For the city of Dover, help will soon be available in a faster fashion for those who live on the north side of town.
Coined Parkside, the north end of Dover has drastically grown over the past decade, tripling its own traffic pattern in the past three years. The addition of the I-77 interchange also brings more motoring traffic in addition to business traffic to the region.
For Dover Fire Chief Russell Volkert, the addition of a second station is a welcome one. And, after recently giving a tour of the facility located at the end of Dublin Drive, he noted that it is something the City of Dover, its leaders and residents can be proud of for decades to come.
The goals were simple when constructing the facility: keep costs down; keep functionality to the max; create something that will last. As a result, insulation was a must in addition to radiant floor heat and heat pumps. The goal is to see the building serve the needs of Dover and neighboring villages such as Strasburg and Sugarcreek in the event of an emergency. “This building should be here 70 years,” Volkert shared.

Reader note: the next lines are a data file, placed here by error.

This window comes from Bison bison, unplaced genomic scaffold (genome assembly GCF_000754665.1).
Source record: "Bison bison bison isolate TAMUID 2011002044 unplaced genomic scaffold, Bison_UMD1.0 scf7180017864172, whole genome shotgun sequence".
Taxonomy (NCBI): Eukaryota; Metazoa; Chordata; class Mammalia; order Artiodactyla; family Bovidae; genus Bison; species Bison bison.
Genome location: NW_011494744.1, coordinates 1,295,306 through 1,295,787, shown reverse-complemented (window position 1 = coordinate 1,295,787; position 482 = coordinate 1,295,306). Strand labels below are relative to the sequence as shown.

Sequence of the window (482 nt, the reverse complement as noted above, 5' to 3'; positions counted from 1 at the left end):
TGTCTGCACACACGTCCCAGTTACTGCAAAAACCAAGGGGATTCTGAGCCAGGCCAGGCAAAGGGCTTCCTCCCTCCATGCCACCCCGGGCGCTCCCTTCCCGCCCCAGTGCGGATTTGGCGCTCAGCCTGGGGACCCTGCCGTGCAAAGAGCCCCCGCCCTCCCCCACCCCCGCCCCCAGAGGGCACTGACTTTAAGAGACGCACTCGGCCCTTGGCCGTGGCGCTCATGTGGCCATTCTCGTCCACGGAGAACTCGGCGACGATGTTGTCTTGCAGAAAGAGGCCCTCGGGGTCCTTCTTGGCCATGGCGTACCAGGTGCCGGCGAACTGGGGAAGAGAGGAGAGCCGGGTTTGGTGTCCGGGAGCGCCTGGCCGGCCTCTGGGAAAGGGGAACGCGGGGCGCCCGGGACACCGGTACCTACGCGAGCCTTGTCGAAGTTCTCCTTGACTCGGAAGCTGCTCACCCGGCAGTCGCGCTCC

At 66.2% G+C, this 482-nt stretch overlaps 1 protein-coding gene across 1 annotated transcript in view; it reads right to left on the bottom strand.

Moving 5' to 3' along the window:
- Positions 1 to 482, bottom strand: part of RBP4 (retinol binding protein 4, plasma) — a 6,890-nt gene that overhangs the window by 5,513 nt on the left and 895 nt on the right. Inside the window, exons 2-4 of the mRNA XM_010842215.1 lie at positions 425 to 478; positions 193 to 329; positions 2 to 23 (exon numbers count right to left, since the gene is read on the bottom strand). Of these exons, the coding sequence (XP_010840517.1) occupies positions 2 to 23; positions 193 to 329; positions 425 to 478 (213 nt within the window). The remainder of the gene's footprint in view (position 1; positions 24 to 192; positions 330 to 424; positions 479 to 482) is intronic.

In addition to the facility serving as a fire station, it is a tornado shelter for the pumper as well as the ambulance. It is also the home of an office which has its own private entry that can be used by the Dover Police Department if needed. The location allows for the expansion of one bay if it is needed. Living quarters at the building were designed with safety in mind in terms of ventilation as well as care to keep cancer-causing agents away from firefighters in general. To that degree, turnout gear that is often found coated in smoke and soot as well as various carcinogens are stored separately from living quarters.
Perhaps though, one of the best parts of the project, is that it was done using local companies who utilize local labor and therefore pumping dollars into the local economy. In fact, the contractor who traveled the furthest to help make the dream a reality was from Holmes County and was utilized for the sprinkler system.
The building can accommodate about nine firefighters but will be staffed with four to start. A pumper and ambulance will also call the North Dover Station home. Equipment such as a hydraulic jaws of life will also be at the department.
According to Dover City Auditor Nicole Stoldt, the building was constructed without debt. Dover started earmarking funds for the project about seven years ago. Dover Township also chipped in towards the price of the facility as it will help serve their residents as well. Total cost of the project was about $1.7 million.